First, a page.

Often Divided Americans Unite Behind Small Business - Aflac Survey Finds
Wednesday, September 15th, 2021
The Covid-19 pandemic and its impact, political debates and social unrest in 2020 threatened to divide our nation. But despite societal tensions and the burdens of sickness, a shaken economy and personnel shortage, people came together and agreed on one thing: their support and commitment to small businesses. While the pandemic seemed destined to hurt relationships, Aflac's 2021 Business Culture Survey reveals how business owners, customers and employees actually built community as parties pulled together to weather adversity.
"As people were dealing with the isolation of the pandemic and round-the-clock reports of its impact on communities at home and around the world, we expected a corresponding diminished sense of unity, but when it comes to support for small businesses, our survey found the opposite was true," said Aflac Senior Vice President of Distribution Expansion and Consumer Markets, Jeramy Tipton. "We were encouraged to see that the small-town culture of care between local businesses and their communities was not severed, but actually strengthened, including small-business owners finding a renewed sense of care when it comes to the well-being of their employees and customers."
According to the survey, support for small businesses in the community is near universal, even breaking through ideological divides that exist within the country. Whether left-leaning or right-leaning, urban or rural, consumers remain united in their support for small businesses:
59% of left-leaning and 61% of right-leaning consumers are willing to pay more at local businesses for the same product they can find online, with 59% of urban and 62% of rural consumers also willing to do so.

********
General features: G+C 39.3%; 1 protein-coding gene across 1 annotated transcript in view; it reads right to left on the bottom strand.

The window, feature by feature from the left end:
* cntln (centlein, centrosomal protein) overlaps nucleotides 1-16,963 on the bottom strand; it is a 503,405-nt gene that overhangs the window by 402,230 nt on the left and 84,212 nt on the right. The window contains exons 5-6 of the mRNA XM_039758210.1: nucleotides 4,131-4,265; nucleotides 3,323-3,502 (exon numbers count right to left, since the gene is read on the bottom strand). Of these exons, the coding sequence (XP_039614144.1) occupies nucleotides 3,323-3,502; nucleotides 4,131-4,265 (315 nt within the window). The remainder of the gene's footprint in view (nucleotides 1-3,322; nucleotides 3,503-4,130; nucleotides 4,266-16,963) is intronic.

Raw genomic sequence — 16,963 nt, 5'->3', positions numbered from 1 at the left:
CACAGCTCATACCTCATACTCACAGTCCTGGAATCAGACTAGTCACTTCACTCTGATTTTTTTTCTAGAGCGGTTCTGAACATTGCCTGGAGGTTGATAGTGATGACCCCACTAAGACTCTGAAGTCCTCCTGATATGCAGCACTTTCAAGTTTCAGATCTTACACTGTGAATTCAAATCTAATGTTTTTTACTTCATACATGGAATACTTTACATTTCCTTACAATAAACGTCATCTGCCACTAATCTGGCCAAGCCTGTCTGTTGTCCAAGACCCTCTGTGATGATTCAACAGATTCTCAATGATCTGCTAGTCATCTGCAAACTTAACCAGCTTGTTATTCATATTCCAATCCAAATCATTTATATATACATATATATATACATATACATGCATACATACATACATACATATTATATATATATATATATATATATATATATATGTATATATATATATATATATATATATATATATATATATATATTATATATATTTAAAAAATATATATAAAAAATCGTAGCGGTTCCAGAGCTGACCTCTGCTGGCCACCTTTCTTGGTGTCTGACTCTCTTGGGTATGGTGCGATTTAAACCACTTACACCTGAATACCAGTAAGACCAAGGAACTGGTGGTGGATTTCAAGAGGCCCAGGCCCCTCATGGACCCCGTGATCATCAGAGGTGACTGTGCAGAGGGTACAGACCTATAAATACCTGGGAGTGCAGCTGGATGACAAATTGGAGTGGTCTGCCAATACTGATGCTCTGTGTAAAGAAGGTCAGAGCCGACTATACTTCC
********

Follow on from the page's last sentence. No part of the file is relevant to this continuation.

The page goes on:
69% of left-leaning and 70% of right-leaning consumers are willing to forgo the convenience of online ordering to shop at local small businesses, with 70% of urban, and 69% of rural consumers also willing to do so.
Though 45% of small businesses reported decreased profits, small-business owners showed strong support by investing in their employees and communities:
81% reported that they maintained or grew closer to their employees, and 53% became more informed of their employees' personal lives.
76% said they maintained or increased closeness to their customers, and 51% saw the relationship between their customers and employees improve.
81% felt retaining talent was as or more important than previous years. In fact, 82% maintained or increased benefits for their employees.
80% maintained or increased their level of community involvement, regardless of location or business type.
"With the overwhelming majority of small businesses reporting that they maintained or increased benefits for employees during the pandemic, the sense of responsibility often seen in the tight-knit small-business community is alive and well," Tipton said. "Much like Aflac's desire to help people when they need it most, it is clear from our survey that community-minded small-business employers share this commitment to help protect their employees during their most challenging times."
Just as the pandemic produced greater appreciation by small-business owners for employees, consumers reciprocated, upping their appreciation for small businesses as well:
49% of small-business patrons tipped or spent more to support their local businesses, including 45% of those who also reported a decrease in personal income.
62% of consumers were willing to spend more for an item to support a local business.
In making purchase decisions, almost as many consumers consider how a business treats employees (58%) as they do customer service (62%), and 83% say they are more likely to frequent businesses that treat their employees well.
The 2021 Aflac Business Culture Survey is part of Aflac's Care in Motion: The Small-Business Story campaign, which will highlight small-business stories of resilience.